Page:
Thomas Sydenham (1624–1689), an English physician, known as 'The English Hippocrates’. He's also credited with the discovery of St Vitus Dance.
Artist: Mary Beale (née Cradock) (1632–1699)
George Orwell, the pen name of Eric Arthur Blair (1903–1950), did not live long enough to see that his prediction did materialise, though a bit later than he thought.
 It seems that Mary had a healthy instinct protecting her from becoming addicted to opium.
This is remarkable, noting that Thomas Syedenham (1624–1689), who was considered the “English Hippocrates” recommended opium to treat pain, sleeplessness, and diarrhea, asserting that:
"Among the remedies which it has pleased Almighty God to give to man to relieve his sufferings, none is so universal and so efficacious as opium."
Being a medical observation, this positive view on opium was maintained and manipulated by rulers in China to control their population, up until the 16th century, and from the 18th century the British traded and smuggled opium into China, to make money and to control the Chinese rulers, by trying to reduce them all to helpless opium addicts.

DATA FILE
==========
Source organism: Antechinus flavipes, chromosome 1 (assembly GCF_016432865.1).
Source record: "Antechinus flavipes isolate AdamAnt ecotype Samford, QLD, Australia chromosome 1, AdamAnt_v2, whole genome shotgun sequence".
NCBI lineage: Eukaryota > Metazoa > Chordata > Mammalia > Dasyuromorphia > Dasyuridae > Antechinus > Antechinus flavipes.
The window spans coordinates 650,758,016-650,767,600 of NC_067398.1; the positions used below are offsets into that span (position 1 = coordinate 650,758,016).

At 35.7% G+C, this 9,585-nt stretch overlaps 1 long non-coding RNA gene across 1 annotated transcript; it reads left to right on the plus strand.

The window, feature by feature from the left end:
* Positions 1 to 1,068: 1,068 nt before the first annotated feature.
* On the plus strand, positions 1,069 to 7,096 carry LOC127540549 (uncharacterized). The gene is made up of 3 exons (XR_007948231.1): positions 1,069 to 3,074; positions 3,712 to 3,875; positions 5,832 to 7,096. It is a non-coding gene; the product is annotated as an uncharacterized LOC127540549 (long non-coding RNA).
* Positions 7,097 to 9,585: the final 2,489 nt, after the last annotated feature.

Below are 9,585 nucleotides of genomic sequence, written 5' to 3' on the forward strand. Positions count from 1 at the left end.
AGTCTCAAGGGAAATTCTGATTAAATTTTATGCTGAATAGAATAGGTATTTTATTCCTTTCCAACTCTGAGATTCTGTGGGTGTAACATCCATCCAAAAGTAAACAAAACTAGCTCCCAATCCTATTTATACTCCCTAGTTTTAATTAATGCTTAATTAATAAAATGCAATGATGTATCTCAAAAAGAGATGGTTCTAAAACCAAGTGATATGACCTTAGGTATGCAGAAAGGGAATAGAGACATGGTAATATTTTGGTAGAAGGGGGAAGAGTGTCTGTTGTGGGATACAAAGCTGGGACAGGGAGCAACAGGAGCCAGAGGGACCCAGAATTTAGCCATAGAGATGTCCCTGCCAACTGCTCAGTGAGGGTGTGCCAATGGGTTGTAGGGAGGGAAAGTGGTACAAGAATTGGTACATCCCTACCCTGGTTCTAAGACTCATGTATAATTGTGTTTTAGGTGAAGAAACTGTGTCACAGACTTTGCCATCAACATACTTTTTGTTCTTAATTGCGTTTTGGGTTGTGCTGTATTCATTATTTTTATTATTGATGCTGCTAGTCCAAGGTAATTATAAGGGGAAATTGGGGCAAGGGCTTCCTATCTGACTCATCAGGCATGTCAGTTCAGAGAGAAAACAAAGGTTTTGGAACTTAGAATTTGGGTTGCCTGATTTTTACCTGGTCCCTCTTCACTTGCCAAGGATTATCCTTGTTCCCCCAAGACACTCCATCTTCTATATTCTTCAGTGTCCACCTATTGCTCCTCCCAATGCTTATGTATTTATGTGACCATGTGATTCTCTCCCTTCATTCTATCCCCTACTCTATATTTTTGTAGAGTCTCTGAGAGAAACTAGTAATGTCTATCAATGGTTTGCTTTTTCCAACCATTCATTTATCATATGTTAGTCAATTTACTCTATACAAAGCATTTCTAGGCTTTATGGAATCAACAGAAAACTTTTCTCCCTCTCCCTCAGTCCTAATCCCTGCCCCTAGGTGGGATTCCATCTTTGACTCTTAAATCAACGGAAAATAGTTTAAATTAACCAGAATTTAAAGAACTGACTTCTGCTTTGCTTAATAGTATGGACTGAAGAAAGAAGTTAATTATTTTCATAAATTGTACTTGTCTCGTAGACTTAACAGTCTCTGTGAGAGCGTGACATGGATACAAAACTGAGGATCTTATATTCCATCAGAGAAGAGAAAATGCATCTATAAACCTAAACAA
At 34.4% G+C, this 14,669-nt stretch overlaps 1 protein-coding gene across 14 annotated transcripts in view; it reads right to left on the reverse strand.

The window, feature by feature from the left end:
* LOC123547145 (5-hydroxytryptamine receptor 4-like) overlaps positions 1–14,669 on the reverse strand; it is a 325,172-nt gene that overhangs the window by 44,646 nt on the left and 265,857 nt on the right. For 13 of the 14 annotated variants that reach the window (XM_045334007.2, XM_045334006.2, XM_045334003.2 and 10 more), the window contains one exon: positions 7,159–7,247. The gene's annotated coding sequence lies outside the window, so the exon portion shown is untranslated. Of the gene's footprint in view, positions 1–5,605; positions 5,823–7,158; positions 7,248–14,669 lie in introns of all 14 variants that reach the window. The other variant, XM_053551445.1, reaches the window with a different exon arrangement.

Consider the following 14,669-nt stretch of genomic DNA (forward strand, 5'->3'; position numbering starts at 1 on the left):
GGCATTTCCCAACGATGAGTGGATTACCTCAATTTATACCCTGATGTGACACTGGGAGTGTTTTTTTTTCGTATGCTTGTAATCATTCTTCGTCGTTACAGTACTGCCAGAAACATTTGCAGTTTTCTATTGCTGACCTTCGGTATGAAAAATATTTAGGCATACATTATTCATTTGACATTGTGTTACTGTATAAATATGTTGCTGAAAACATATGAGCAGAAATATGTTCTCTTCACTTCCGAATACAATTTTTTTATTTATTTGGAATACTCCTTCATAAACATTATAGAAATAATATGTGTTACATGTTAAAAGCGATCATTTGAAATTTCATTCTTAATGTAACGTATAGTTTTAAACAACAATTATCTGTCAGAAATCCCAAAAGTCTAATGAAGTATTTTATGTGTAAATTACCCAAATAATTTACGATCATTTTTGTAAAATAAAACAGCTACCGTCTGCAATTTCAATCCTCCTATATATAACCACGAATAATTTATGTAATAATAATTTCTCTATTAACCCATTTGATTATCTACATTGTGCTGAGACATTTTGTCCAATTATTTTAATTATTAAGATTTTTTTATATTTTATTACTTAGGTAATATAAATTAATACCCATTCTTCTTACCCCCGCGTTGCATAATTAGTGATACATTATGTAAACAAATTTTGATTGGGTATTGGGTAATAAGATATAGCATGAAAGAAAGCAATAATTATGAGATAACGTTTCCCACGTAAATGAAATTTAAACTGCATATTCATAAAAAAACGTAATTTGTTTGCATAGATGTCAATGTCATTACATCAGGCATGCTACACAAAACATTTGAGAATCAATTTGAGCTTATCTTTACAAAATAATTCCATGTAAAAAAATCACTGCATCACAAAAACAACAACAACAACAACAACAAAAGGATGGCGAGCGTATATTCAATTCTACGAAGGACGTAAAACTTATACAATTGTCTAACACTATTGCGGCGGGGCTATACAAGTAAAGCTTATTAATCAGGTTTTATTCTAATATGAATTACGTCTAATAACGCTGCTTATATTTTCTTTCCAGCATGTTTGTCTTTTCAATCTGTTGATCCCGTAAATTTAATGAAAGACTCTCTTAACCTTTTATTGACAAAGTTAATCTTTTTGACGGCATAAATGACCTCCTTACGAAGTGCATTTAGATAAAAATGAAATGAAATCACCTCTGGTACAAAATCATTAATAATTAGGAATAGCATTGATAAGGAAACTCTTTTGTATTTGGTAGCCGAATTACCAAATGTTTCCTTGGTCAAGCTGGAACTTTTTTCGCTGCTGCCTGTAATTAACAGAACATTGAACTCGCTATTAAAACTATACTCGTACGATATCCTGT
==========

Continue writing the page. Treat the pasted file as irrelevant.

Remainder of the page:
Interestingly, George Orwell, who once likened Britain to a wealthy family that maintains a guilty silence about the sources of its wealth, is closely linked by family ties to this history. Born as Eric Blair, George's father, Richard W Blair, managed the production of opium on plantations near the Indian-Nepalese border, as a civil servant, and also supervised the export to China.
Unfortunately for Orwell, the Blair family fortune had been largely squandered by the time he was born. That might explain why he switched sides, and tried in his novel "1984" to alert his fellow-humans to the conspiracy of the rich and powerful.